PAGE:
Green building leads to green jobs. Today, the U.S. Green Building Council released the results of a green jobs study that examined the impact that the green building industry has on the nation’s economy and the growing green jobs movement. The report, prepared by Booz Allen Hamilton, determined that spending in the green construction industry helps to support over two million jobs and is responsible for more than $100 billion in GDP and wages.

As the green building trend continues to gain momentum, it is expected that the industry will help to support approximately eight million jobs by 2013. The report further breaks this down into jobs that are directly related to LEED spending. Since 2000, 15,000 jobs have been created thanks to LEED-related spending and nearly 230,000 more jobs should be created by 2013 as more green building projects look to the LEED rating systems for guidance.

So what types of jobs are being added as a direct result of spending on green construction projects? The report examined the impact that the green building industry has had on the following employment sectors:

  • Nonresidential construction
  • Residential construction
  • Electric power generation, transmission, and distribution
  • Water, sewage, and other waste treatment systems
  • Waste management and remediation services
Many of the jobs that fall within these employment sectors directly impacted by the green building movement are attainable without an advanced degree. In nonresidential construction carpenters, construction laborers, truck drivers, and heavy-equipment operators are seeing employment opportunities on green construction projects.

One of the most important aspects of the growing green jobs movement is the need for good green jobs - jobs that will provide under and unemployed Americans a pathway out of poverty. The USGBC report estimates that the average annual salary for these positions listed above is just over $40,000.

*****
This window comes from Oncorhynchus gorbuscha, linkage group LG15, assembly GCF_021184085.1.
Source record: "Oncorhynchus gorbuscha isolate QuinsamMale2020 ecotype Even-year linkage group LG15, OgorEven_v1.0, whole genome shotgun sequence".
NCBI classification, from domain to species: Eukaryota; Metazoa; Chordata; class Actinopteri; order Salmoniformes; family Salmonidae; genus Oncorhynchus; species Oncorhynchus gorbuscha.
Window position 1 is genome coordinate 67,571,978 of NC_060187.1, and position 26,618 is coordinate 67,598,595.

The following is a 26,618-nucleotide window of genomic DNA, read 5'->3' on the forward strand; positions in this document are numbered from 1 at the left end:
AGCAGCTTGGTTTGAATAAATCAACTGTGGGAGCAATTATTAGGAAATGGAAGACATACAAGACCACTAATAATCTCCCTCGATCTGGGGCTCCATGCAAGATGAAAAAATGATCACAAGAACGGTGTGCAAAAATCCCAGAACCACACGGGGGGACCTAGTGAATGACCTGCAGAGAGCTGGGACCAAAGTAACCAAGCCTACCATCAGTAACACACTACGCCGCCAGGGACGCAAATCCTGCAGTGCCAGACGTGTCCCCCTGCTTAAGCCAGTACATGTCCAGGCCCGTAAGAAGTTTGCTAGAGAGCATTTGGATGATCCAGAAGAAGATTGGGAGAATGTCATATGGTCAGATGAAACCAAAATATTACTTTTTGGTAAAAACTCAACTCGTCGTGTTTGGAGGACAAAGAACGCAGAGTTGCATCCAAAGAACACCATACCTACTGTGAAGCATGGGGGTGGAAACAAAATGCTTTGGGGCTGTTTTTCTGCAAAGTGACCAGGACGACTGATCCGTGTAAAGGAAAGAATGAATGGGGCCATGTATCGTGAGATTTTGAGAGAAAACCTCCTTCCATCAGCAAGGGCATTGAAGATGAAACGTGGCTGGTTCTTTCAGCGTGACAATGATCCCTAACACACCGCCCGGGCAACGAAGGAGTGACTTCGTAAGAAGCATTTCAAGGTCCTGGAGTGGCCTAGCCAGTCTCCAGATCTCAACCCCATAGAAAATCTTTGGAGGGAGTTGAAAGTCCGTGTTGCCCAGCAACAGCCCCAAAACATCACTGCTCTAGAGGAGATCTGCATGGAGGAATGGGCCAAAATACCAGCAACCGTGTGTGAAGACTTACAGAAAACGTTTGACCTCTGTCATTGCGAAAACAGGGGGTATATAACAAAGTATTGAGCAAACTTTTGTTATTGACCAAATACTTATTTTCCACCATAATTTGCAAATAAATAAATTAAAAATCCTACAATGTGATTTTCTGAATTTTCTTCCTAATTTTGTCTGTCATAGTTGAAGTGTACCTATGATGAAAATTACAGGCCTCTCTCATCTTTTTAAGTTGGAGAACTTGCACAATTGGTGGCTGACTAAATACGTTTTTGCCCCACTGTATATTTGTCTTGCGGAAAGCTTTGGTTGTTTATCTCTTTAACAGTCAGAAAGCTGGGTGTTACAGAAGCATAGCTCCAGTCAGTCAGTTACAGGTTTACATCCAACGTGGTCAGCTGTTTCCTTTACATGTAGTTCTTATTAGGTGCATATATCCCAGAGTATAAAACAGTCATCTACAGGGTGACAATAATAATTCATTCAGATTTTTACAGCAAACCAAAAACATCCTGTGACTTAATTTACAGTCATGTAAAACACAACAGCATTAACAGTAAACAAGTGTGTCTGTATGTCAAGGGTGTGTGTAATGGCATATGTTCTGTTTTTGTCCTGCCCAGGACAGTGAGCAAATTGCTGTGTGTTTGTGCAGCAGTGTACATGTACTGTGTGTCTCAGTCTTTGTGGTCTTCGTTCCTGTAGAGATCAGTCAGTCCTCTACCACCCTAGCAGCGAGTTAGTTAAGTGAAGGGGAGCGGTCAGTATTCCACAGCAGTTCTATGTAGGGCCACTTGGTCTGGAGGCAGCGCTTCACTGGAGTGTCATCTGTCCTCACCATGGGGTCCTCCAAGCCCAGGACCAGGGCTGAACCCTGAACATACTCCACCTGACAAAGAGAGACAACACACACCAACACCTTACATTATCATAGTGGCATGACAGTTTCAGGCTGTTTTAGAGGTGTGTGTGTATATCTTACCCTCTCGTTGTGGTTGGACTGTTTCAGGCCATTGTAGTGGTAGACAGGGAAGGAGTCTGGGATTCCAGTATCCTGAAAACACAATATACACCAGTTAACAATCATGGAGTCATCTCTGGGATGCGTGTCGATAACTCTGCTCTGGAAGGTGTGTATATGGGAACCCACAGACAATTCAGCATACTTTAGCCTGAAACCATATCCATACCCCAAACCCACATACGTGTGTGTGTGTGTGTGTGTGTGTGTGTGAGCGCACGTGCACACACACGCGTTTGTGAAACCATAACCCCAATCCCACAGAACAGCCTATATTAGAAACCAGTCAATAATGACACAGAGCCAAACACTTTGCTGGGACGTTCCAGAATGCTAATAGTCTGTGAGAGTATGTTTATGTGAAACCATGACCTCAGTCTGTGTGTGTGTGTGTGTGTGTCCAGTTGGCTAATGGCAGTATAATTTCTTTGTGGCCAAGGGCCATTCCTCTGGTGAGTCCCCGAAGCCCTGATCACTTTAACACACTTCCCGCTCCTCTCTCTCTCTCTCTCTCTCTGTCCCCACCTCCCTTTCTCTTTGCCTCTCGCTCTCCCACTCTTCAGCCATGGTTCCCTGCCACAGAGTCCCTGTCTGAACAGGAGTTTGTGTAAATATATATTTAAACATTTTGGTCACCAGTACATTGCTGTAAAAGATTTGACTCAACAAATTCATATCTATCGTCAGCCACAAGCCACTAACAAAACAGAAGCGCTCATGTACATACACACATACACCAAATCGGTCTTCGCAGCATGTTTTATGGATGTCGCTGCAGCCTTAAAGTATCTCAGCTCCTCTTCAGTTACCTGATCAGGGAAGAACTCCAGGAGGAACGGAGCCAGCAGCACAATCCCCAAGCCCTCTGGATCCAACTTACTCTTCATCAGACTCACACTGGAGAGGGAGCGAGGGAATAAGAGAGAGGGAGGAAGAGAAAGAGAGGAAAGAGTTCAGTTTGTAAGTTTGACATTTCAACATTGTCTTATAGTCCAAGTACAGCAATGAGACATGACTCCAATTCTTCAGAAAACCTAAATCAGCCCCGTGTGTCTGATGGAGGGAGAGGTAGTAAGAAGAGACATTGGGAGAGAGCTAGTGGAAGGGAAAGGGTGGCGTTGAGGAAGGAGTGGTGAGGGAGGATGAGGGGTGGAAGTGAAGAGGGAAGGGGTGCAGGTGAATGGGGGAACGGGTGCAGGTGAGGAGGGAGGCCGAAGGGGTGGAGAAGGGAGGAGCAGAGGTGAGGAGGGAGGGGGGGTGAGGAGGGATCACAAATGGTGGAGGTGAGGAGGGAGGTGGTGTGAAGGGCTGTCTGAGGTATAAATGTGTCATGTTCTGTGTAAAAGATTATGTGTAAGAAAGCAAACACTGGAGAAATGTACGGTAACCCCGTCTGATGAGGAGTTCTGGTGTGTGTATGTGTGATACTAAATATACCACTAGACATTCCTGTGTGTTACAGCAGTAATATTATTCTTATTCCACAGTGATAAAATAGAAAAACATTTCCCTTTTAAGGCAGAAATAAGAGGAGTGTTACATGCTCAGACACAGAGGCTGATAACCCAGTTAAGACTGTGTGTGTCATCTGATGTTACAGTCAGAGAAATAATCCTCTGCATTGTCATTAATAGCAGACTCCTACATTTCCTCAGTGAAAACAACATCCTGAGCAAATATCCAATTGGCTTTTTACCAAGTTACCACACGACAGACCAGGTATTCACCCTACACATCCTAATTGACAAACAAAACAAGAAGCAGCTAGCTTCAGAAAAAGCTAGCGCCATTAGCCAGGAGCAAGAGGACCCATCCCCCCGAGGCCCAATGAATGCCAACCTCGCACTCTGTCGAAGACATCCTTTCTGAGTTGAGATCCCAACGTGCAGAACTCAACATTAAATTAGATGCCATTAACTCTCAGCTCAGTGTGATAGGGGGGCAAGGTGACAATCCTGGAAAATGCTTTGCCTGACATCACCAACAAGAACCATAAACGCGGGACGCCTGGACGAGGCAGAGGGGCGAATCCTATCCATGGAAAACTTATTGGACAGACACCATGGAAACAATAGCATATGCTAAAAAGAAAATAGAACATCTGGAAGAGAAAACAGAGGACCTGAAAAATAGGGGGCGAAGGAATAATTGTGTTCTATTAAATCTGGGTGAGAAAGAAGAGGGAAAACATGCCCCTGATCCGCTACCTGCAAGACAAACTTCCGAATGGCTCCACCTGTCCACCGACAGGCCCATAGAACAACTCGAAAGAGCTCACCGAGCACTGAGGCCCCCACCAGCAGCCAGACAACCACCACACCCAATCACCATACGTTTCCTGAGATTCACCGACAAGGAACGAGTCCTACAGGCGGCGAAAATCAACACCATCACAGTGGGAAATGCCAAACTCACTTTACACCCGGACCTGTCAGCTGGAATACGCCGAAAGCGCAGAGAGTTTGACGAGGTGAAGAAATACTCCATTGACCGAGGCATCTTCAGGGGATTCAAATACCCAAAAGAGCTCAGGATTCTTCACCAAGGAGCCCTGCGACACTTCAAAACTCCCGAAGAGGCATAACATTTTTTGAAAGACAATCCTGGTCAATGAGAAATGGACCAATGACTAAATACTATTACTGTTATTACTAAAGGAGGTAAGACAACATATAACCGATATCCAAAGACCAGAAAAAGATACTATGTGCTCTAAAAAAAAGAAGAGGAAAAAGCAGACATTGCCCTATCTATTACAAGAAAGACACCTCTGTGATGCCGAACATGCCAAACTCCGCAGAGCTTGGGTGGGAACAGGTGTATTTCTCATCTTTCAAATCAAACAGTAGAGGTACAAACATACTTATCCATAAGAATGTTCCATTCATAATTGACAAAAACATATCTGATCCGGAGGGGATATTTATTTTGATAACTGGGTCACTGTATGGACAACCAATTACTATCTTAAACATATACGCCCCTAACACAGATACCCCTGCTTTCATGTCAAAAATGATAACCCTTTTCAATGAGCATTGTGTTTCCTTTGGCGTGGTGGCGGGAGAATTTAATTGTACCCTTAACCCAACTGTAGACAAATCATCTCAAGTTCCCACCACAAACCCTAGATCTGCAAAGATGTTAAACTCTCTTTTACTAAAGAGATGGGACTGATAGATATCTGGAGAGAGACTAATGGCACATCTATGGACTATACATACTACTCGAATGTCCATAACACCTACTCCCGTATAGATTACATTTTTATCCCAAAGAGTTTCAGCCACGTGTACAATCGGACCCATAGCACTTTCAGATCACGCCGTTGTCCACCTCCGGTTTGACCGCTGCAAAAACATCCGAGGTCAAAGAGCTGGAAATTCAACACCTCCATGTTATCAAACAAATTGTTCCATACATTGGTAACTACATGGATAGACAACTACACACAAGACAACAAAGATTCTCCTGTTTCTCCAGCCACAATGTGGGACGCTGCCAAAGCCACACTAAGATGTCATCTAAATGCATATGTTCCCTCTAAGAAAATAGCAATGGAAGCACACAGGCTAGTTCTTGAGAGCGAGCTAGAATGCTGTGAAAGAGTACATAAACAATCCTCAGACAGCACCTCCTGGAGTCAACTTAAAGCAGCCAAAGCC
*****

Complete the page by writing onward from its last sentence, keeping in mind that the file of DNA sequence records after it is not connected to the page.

This figure excludes positions like construction managers, civil engineers, and cost estimators, which all require an advanced degree. When factoring in these positions, the industry-wide average annual salary jumps to $52,200.

Between 2000 and 2008, green construction spending was responsible for 2.3 million jobs in nonresidential construction. This number is expected to jump to nearly 7.5 million jobs by 2013.

Although the green building movement is firmly rooted in the commercial industry, it is still gaining momentum in the residential sector. The USGBC Green Jobs Study predicts that there will be just over 460,000 jobs attributed to green building spending in the residential sector by 2013. This is up from the 143,000 jobs gained between 2000 and 2008.

In a time where the construction industry has been hard hit by the economic crisis, job growth in these sectors will be important in helping the nation recover from the recession.

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